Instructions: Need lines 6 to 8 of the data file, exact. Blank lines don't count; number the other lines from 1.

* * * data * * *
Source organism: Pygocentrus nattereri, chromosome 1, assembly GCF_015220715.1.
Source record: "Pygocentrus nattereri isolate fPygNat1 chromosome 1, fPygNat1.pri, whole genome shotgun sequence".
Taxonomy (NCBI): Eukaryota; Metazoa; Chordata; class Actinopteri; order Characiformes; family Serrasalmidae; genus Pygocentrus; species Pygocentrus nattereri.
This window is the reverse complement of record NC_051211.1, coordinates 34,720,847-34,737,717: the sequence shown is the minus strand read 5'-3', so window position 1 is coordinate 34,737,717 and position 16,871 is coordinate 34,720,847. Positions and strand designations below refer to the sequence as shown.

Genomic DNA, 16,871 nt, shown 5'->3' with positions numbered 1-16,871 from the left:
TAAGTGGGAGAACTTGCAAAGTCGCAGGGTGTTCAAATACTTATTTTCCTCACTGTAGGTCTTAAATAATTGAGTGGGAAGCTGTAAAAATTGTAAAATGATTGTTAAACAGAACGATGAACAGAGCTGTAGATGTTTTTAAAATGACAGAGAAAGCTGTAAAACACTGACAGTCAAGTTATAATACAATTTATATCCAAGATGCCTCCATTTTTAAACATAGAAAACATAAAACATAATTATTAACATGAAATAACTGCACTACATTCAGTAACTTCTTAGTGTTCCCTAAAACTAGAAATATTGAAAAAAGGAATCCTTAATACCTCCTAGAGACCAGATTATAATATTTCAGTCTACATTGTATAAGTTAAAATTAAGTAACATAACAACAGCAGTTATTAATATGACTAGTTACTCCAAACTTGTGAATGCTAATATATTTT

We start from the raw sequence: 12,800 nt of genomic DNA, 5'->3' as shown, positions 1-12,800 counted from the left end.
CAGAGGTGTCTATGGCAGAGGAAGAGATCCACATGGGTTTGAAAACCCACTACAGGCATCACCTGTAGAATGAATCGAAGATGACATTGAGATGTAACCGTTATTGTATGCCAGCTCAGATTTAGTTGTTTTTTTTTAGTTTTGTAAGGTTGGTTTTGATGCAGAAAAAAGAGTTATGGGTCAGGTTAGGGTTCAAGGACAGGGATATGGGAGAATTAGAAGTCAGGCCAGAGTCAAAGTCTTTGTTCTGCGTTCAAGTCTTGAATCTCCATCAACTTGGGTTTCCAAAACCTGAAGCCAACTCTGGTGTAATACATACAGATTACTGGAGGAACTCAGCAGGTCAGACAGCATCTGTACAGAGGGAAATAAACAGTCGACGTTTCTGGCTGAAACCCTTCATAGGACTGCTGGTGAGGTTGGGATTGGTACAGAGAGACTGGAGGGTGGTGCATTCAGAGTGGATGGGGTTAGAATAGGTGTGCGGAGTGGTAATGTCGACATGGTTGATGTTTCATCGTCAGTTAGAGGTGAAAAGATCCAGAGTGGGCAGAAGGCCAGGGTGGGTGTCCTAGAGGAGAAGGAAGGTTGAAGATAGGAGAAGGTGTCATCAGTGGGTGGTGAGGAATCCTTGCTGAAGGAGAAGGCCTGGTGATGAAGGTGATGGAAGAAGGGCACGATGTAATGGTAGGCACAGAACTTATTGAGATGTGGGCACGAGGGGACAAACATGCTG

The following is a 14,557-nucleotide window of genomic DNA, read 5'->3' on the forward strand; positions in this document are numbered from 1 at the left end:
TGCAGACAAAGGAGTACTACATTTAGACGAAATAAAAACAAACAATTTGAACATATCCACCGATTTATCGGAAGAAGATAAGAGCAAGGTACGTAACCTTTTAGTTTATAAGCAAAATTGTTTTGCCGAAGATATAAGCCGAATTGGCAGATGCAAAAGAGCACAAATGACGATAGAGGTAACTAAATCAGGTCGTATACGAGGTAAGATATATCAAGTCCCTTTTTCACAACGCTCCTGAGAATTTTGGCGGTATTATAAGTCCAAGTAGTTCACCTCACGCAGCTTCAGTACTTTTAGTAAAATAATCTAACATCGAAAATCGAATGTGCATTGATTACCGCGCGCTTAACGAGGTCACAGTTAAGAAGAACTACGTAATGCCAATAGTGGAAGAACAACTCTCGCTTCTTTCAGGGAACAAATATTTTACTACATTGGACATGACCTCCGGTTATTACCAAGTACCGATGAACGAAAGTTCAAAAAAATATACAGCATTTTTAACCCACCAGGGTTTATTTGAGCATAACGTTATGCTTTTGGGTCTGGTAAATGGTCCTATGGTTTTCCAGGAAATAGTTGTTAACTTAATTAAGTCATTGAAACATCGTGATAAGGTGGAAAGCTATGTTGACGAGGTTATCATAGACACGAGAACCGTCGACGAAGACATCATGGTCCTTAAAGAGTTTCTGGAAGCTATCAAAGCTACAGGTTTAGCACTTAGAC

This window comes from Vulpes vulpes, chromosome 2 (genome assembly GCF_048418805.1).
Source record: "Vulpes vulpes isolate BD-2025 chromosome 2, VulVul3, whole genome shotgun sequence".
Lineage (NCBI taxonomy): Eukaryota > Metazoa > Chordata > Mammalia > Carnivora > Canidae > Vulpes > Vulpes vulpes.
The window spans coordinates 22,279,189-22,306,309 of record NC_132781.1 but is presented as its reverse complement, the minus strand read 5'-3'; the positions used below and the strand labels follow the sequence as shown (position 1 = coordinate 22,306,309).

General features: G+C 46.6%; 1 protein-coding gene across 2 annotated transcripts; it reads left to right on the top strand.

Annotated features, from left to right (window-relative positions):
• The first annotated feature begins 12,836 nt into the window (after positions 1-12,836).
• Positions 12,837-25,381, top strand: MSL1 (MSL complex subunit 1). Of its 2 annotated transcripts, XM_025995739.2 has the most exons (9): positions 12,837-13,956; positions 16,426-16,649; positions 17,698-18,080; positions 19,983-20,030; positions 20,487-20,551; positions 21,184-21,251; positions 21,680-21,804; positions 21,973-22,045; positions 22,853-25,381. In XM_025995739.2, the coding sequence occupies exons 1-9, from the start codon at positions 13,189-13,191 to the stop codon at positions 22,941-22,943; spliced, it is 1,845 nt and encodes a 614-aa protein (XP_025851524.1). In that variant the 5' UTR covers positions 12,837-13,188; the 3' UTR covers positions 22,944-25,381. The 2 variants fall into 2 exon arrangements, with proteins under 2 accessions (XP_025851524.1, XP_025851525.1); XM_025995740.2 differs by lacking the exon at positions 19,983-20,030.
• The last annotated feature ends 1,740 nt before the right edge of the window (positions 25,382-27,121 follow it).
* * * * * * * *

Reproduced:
TAAGTGGGAGAACTTGCAAAGTCGCAGGGTGTTCAAATACTTATTTTCCTCACTGTAGGTCTTAAATAATTGAGTGGGAAGCTGTAAAAATTGTAAAATGATTGTTAAACAGAACGATGAACAGAGCTGTAGATGTTTTTAAAATGACAGAGAAAGCTGTAAAACACTGACAGTCAAGTTATAATACAATTTATATCCAAGATGCCTCCATTTTTAAACATAGAAAACATAAAACATAATTATTAACATGAAATAACTGCACTACATTCAGTAACTTCTTAGTGTTCCCTAAAACTAGAAATATTGAAAAAAGGAATCCTTAATACCTCCTAGAGACCAGATTATAATATTTCAGTCTACATTGTATAAGTTAAAATTAAGTAACATAACAACAGCAGTTATTAATATGACTAGTTACTCCAAACTTGTGAATGCTAATATATTTT

We start from the raw sequence: 12,800 nt of genomic DNA, 5'->3' as shown, positions 1-12,800 counted from the left end.
CAGAGGTGTCTATGGCAGAGGAAGAGATCCACATGGGTTTGAAAACCCACTACAGGCATCACCTGTAGAATGAATCGAAGATGACATTGAGATGTAACCGTTATTGTATGCCAGCTCAGATTTAGTTGTTTTTTTTTAGTTTTGTAAGGTTGGTTTTGATGCAGAAAAAAGAGTTATGGGTCAGGTTAGGGTTCAAGGACAGGGATATGGGAGAATTAGAAGTCAGGCCAGAGTCAAAGTCTTTGTTCTGCGTTCAAGTCTTGAATCTCCATCAACTTGGGTTTCCAAAACCTGAAGCCAACTCTGGTGTAATACATACAGATTACTGGAGGAACTCAGCAGGTCAGACAGCATCTGTACAGAGGGAAATAAACAGTCGACGTTTCTGGCTGAAACCCTTCATAGGACTGCTGGTGAGGTTGGGATTGGTACAGAGAGACTGGAGGGTGGTGCATTCAGAGTGGATGGGGTTAGAATAGGTGTGCGGAGTGGTAATGTCGACATGGTTGATGTTTCATCGTCAGTTAGAGGTGAAAAGATCCAGAGTGGGCAGAAGGCCAGGGTGGGTGTCCTAGAGGAGAAGGAAGGTTGAAGATAGGAGAAGGTGTCATCAGTGGGTGGTGAGGAATCCTTGCTGAAGGAGAAGGCCTGGTGATGAAGGTGATGGAAGAAGGGCACGATGTAATGGTAGGCACAGAACTTATTGAGATGTGGGCACGAGGGGACAAACATGCTG